Autism Awareness Month, Day 3: Easily Startled


There are very few monsters who warrant the fear we have of them.  ~Andre Gide

Don’t ever do that again! Carnivores, oy! ~Timon to Nala, “The Lion King”

He probably saw Charlie Sheen

There’s a wonderful book out there entitled All Cats Have Asperger Syndrome, by Kathy Hoopmann, which I would recommend to any family with an AS child. It’s fun, very well-written, and has lots of pictures of cute cats being cats.

I’d agree with the title of the book in a lot of different ways. Having AS, if nothing else, has taught me that I can sleep through loud rock music, hurricanes, earthquakes, tornadoes, gunfire on TV, fire alarms, and thunderstorms, only to be woken by the soft sound of a toilet flushing in the next apartment. Along those same lines, I’ve gone hours not even noticing my shoulder was out of joint, yet threw a fit when someone touched me on the arm by surprise. It’s either one extreme or the other with little grey area.

Good thing he's not a Sith lord

Most of my fellow Aspies are easily startled by sudden loud noises, flashes of light, or people touching us without being forewarned. It’s in our nature. Like cats, if we can easily predict something (such as a severe thunderstorm), it’s OK, but if it’s not on our timing and our terms, forget it. We’ll jump and hiss and screech and generally run away as fast as we can.

One of my theories is that somehow, those on the spectrum have hyper-reflexes much like those of cats or certain other animals. I can’t explain this any other way. Anyone who’s ever spent time around domestic “prey” animals such as rodents, horses, or chickens knows that this is so. If the animals are not aware of potential threats, they’re going to wind up on the Predator Buffet.

I have no concrete evidence to support this theory. I’m not a psychologist or a behaviorist, only an observer and someone with over 30 years’ personal experience. When I was a child, and no one knew much about AS, everyone assumed I was simply “nervous” or “flighty.” What they didn’t know was that I was taking in as much, if not more, than my NT peers, and my “flightiness” was actually a clever defense mechanism. If I sensed something coming to get me, I could “fight or flight” accordingly.

Check out his flippin' sweet ninja skills

I have to keep emphasizing in these posts that I am not a parent, and each child has different needs and motivations. I do know that many AS kids are easily startled and/or extremely sensitive to things NTs may enjoy: costumed characters at Disney World, scary movies, strobe lighting, sirens. Think for a moment how much our senses are bombarded on any given day, then multiply the effect by tenfold. That’s how a person on the spectrum may react. For kids, who are still learning the ways of the world, it may be even worse.

As I’ve gotten older, I’m still pretty hyper-vigilant (think of “Mad-Eye Moody” from the Harry Potter novels, and cross him with Jack Bauer…that’ll give you a fairly good idea). I’m not a nervous wreck, but I’m on the lookout for novel stimuli. My friends always laugh at me because, despite my non-thrill-seeking nature, I enjoy movies and TV shows about car chases and helicopters exploding. Go figure. But this also fits into my theory about predictability vs. chaos. If I go into a multiplex expecting things to blow up, that’s a known equation. It’s the unknown equations which cause difficulty.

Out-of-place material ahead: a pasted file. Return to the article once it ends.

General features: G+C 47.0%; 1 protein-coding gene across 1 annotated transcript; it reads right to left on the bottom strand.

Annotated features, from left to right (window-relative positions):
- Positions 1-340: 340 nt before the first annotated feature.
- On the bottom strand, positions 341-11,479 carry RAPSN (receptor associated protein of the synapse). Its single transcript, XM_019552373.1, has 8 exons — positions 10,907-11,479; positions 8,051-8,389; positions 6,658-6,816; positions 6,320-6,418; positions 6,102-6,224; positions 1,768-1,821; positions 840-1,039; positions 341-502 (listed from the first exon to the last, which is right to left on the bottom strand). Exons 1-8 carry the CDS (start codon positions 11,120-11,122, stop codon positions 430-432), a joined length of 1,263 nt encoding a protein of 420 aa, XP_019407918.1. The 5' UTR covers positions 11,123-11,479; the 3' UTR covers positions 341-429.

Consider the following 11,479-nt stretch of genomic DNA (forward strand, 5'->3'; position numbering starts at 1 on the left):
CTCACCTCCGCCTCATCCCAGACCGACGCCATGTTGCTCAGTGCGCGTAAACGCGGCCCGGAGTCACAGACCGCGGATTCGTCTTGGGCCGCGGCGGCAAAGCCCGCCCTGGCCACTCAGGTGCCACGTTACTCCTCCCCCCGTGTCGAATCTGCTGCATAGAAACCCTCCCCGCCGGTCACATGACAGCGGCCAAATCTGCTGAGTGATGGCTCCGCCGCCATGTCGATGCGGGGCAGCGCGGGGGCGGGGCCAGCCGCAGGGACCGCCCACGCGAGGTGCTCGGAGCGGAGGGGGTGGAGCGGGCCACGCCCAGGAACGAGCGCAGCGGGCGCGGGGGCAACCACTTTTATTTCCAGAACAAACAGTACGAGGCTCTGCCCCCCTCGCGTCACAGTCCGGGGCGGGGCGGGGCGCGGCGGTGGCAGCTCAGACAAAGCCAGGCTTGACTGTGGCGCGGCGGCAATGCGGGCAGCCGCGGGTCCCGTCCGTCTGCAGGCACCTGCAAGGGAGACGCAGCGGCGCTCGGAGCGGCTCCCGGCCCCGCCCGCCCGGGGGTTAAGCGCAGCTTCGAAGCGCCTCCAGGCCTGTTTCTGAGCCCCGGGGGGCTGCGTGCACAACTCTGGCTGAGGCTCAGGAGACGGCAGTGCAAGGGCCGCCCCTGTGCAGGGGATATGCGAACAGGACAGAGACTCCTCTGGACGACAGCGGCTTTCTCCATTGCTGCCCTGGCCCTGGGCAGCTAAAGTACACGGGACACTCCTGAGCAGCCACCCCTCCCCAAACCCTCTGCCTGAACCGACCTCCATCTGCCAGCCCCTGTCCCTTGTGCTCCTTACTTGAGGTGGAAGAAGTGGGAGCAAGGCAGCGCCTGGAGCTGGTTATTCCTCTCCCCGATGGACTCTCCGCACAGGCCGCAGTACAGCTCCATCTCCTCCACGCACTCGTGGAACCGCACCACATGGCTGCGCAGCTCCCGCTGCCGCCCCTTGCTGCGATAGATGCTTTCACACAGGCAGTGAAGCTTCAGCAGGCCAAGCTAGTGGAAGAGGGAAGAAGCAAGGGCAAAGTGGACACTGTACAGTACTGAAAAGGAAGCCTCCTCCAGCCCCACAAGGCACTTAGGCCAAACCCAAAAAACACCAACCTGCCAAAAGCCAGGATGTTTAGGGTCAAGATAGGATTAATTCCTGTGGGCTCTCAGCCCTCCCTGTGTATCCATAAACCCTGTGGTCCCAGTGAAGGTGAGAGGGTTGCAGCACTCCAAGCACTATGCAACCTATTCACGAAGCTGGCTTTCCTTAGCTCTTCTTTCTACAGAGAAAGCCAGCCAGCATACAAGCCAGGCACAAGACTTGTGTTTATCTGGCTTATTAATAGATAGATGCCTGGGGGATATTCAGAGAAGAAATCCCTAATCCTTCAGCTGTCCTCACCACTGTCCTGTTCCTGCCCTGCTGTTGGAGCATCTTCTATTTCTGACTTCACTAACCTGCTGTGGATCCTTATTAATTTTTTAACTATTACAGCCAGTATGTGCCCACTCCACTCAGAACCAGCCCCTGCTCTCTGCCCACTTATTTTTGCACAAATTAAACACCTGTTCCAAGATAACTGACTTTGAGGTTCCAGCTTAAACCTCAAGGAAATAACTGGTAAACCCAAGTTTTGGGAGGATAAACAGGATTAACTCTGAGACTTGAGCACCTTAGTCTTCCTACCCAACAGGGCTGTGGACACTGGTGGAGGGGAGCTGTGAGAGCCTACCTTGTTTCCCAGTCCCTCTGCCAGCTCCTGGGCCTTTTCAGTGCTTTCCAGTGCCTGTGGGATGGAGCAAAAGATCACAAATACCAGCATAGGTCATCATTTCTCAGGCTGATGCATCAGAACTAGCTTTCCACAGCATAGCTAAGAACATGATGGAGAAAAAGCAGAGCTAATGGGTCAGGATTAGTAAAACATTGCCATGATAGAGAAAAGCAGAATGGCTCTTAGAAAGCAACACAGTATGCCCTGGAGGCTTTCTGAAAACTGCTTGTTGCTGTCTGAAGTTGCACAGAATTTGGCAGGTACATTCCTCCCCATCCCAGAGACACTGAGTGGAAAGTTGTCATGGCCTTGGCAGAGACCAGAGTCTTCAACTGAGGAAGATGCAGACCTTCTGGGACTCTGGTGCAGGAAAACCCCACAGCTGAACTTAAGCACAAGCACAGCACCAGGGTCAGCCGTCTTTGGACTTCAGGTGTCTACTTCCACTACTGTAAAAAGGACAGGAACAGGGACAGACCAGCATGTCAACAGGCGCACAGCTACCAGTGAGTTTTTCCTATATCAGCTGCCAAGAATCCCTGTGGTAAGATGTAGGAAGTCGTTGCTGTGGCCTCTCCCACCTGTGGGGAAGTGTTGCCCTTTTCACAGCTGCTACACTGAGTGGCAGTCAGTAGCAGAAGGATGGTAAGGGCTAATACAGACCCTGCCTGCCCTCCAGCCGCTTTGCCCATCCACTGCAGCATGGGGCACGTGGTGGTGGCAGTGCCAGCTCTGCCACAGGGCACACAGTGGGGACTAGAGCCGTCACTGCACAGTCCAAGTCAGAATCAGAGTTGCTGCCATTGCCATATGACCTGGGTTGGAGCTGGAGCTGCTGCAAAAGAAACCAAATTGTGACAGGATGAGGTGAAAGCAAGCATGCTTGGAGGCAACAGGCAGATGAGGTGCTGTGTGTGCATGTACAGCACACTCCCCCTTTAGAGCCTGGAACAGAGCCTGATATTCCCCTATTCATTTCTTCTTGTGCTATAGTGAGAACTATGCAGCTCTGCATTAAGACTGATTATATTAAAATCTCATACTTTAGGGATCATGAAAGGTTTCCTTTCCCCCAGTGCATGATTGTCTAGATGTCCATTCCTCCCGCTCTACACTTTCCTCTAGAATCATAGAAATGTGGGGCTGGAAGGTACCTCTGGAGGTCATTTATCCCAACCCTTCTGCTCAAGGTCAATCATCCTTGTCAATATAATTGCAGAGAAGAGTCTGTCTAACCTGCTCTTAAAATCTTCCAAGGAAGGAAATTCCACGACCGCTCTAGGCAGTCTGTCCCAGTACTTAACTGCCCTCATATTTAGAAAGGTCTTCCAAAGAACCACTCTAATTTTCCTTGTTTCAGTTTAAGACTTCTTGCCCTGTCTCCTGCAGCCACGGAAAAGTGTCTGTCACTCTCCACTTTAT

Where? I don't see him...

My advice would be this: try to limit exposure to sudden novel stimuli as much as possible. (For example, don’t drag an AS child against his or her wishes to Chuck E. Cheese or a haunted house.) Ask the child what he or she is afraid of. Some of the answers may surprise you. Tell friends and relatives that your child is easily startled; most of them are empathetic once they know. Don’t get a clown for your child’s birthday party.

Remember, just as with cats, that AS kids need a comfort zone. Once they have it, they’re usually OK. And, like cats, AS kids never forget a learned fear, so be gentle with them.

Just remember: they might grow up to be a ninja (or a U.S. Army Ranger!)

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~ by Howlin' Mad Heather on April 4, 2011.

2 Responses to “Autism Awareness Month, Day 3: Easily Startled”

  1. When my son was younger he loved zombie movies. My brother loved them and would show my son masks, movies, and would make up my son’s face. Zombies and other ‘monsters’ did not scare my son at all, he loved them.
    One day I rented The Wizard of Oz for my son. I never thought of it as a ‘scary’ movie so I just popped it into the VCR (Yes, I am old) and went to do dishes or some other chore.
    Mid-way through the movie my son is hiding behind me asking me to turn off the movie. The Wicked Witch freaked him out.
    I could not understand how a kid could watch zombie movies but freak out over The Wizard of Oz, a kid’s movie!
    He explained it with 2 reason.
    1- He knew how zombie faces and gory feeding scenes were made. He had seen his uncle do it and knew it was not real.
    2- The Wizard of Oz was not supposed to be scary so he was not ready for the witch. He did not know much about witches and did not know there was going to be one after the house killed the first one.

    My son is not AS.
    I think your post is relevant to ALL parents. Each kid is different and manifest fears differently based on experience.
    I know this is more pronounced in AS kids but any parent can relate to you posts in some way.

  2. The Jack Bauer reference was for me, n’est-ce pas? I sympathize with the sensitive startle response. When we talk, let’s discuss this.

    I’m still enjoying your blog.

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